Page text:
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Anyone Can Find Your Aadhar Data Due To Vulnerability Claims French Security Researcher.

Vulnerability in mAadhaar Android app allows anyone to steal your Aadhaar data, finds French security researcher

Vulnerability in mAadhaar Android app allows anyone to steal your...
After an investigation by a leading English news daily in India discovered how Aadhaar details of the entire country were being sold at Rs 500, a French security researcher found yet another massive loophole that allows anyone with basic programming knowledge to break into the mAadhaar Android app and steal user data.
The French-researcher alias Eliot Alderson who goes by the handle @fs0c131y on Twitter revealed in a thread of Tweets how the password to the local database which the mAadhaar app uses to store sensitive information like your biometric preferences, KYC profile data, and user passwords, can be easily acquired. Essentially, if someone has access to your phone, your Mobile Aadhaar PIN can be compromised with ease.
Also Read : mAadhar Hardcoded PassWord - Hacker Ritz
We reached out to the researcher who said that the mAadhaar app uses a local database on the phone to store information like your password, app preferences and the likes. It’s a common practice by developers to do so. That local database is protected by a password which is randomly generated. However, @fs0c131y found that the way to generate this password randomly is poorly written.

The app is saving your biometric settings in a local database which is protected with a password. To generate the password they used a random number with 123456789 as seed and a hardcoded string db_password_123 🤦‍♂️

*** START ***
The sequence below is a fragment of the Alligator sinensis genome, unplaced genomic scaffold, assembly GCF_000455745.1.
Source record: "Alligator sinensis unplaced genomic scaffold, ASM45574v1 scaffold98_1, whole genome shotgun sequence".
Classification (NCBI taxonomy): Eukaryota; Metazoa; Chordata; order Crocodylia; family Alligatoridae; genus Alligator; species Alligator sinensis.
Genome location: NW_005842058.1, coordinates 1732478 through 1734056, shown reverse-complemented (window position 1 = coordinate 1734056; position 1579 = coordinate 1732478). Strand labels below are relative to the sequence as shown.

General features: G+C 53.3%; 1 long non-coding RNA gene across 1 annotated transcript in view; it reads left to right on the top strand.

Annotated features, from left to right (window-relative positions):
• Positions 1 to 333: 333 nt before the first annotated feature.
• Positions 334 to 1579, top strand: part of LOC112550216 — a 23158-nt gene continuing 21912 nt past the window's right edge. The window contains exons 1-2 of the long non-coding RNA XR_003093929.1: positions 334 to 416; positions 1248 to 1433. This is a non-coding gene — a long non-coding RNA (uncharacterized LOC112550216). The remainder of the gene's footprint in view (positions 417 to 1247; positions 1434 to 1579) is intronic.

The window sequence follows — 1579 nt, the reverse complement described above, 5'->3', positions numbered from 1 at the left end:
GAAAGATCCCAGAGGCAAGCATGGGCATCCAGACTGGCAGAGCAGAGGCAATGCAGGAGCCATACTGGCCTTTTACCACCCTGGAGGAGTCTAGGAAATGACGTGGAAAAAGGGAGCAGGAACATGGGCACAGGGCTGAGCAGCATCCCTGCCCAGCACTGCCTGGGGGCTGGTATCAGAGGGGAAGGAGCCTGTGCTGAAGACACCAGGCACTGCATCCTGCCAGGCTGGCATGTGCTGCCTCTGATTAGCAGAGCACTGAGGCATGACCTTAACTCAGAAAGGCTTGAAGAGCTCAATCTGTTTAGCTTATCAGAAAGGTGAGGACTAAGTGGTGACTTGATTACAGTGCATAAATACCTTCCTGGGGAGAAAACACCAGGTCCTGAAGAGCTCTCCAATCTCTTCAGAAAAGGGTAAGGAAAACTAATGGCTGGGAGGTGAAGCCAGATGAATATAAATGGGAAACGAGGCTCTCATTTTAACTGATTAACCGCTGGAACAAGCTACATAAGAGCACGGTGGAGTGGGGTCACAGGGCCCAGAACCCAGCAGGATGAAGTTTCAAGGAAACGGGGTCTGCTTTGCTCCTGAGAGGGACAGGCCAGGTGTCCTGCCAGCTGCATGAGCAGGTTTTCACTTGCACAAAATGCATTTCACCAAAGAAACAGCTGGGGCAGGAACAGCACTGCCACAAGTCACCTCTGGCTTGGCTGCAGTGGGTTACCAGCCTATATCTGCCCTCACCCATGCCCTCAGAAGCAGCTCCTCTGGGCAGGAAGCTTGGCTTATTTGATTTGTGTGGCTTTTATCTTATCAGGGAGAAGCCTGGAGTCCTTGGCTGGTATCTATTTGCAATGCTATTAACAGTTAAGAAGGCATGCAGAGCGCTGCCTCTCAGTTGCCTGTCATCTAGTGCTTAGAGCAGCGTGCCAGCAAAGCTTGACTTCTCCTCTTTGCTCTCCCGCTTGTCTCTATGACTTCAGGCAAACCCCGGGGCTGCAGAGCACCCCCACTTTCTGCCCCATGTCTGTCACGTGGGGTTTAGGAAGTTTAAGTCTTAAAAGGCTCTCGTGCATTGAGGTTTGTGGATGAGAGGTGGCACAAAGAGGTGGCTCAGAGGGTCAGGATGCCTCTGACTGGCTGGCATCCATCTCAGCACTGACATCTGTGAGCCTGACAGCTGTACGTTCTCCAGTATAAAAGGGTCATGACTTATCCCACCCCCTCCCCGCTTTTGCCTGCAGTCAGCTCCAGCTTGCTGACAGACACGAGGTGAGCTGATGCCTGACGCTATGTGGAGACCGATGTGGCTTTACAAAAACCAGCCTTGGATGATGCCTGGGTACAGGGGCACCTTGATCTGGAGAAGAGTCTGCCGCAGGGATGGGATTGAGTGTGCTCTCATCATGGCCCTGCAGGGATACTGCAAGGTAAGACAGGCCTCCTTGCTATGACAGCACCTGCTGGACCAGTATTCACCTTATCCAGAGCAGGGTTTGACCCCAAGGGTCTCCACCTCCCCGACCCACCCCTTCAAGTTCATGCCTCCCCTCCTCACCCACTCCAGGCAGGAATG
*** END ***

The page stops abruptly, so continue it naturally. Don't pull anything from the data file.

Essentially, the password is generated using a random number with the seed as “123456789” and a hardcoded string “db_password_123” which remains the same for every phone. Using this, anyone with access to your phone can break into the app and get your user password and basically, get access to all your demographic and biometric details.

A lot of people asking me how bad is the generation of the local database password in the .

I published a small POC here: 

If you start the application multiple times you will see that the generated password are always the same

The researcher even made a proof-of-concept on Github to demonstrate the flaw. He made an application with the same code so that if you run it multiple times, it will give you the same password over and over again instead of the randomised password the app is supposed to generate. 

Storing data in a local database is a common practise in the world.

In the app they store:
- user password data (hash)
- notification
- Ki value
- EKYC Profile Data
- Biometric Prefs
- Bio Lock Timeout
- App Configuration

The mAadhaar app, @fs0c131y found, stores your photograph on the local database, which is a biometric information by itself, apart from your eKYC profile data, and more. Furthermore, the eKYC profile data stores the user ID, the Aadhaar ID, your name, date of birth, gender, address and your photograph.
The researcher uses an alias Elias Alderson, which is the name of the protagonist of Mr. Robot, a popular TV series about cyber security and hacking. He had earlier found a backdoor on OnePlus devices which granted hackers with root access and other sensitive information with ease.
The researcher even shared the information with UIDAI that supervises the Aadhaar project in the country. However, the last time a reporter tried to inform the authority about a breach in the Aadhaar system, the regulatory body filed an FIR against her. It remains to be seen how UIDAI handles the new revelation and more importantly, what steps the authority takes to remedy the issue and make the app secure.